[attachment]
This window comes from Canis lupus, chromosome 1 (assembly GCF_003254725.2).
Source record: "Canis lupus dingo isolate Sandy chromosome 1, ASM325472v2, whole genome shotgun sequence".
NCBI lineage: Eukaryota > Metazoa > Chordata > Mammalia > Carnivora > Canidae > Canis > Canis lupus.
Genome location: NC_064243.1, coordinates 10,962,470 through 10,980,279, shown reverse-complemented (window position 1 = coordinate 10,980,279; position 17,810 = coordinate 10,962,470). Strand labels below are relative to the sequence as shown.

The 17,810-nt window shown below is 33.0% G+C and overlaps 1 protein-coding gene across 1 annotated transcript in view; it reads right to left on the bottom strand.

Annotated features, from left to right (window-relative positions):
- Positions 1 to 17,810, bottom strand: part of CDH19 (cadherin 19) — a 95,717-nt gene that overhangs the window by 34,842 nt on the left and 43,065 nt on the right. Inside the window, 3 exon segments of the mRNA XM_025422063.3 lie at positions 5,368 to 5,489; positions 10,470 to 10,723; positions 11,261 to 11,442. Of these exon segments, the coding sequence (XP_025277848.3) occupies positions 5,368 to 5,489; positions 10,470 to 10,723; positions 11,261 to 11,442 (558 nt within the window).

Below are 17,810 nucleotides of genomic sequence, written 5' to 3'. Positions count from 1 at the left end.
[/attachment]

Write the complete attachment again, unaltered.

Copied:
This window comes from Canis lupus, chromosome 1 (assembly GCF_003254725.2).
Source record: "Canis lupus dingo isolate Sandy chromosome 1, ASM325472v2, whole genome shotgun sequence".
NCBI lineage: Eukaryota > Metazoa > Chordata > Mammalia > Carnivora > Canidae > Canis > Canis lupus.
Genome location: NC_064243.1, coordinates 10,962,470 through 10,980,279, shown reverse-complemented (window position 1 = coordinate 10,980,279; position 17,810 = coordinate 10,962,470). Strand labels below are relative to the sequence as shown.

The 17,810-nt window shown below is 33.0% G+C and overlaps 1 protein-coding gene across 1 annotated transcript in view; it reads right to left on the bottom strand.

Annotated features, from left to right (window-relative positions):
- Positions 1 to 17,810, bottom strand: part of CDH19 (cadherin 19) — a 95,717-nt gene that overhangs the window by 34,842 nt on the left and 43,065 nt on the right. Inside the window, 3 exon segments of the mRNA XM_025422063.3 lie at positions 5,368 to 5,489; positions 10,470 to 10,723; positions 11,261 to 11,442. Of these exon segments, the coding sequence (XP_025277848.3) occupies positions 5,368 to 5,489; positions 10,470 to 10,723; positions 11,261 to 11,442 (558 nt within the window).

Below are 17,810 nucleotides of genomic sequence, written 5' to 3'. Positions count from 1 at the left end.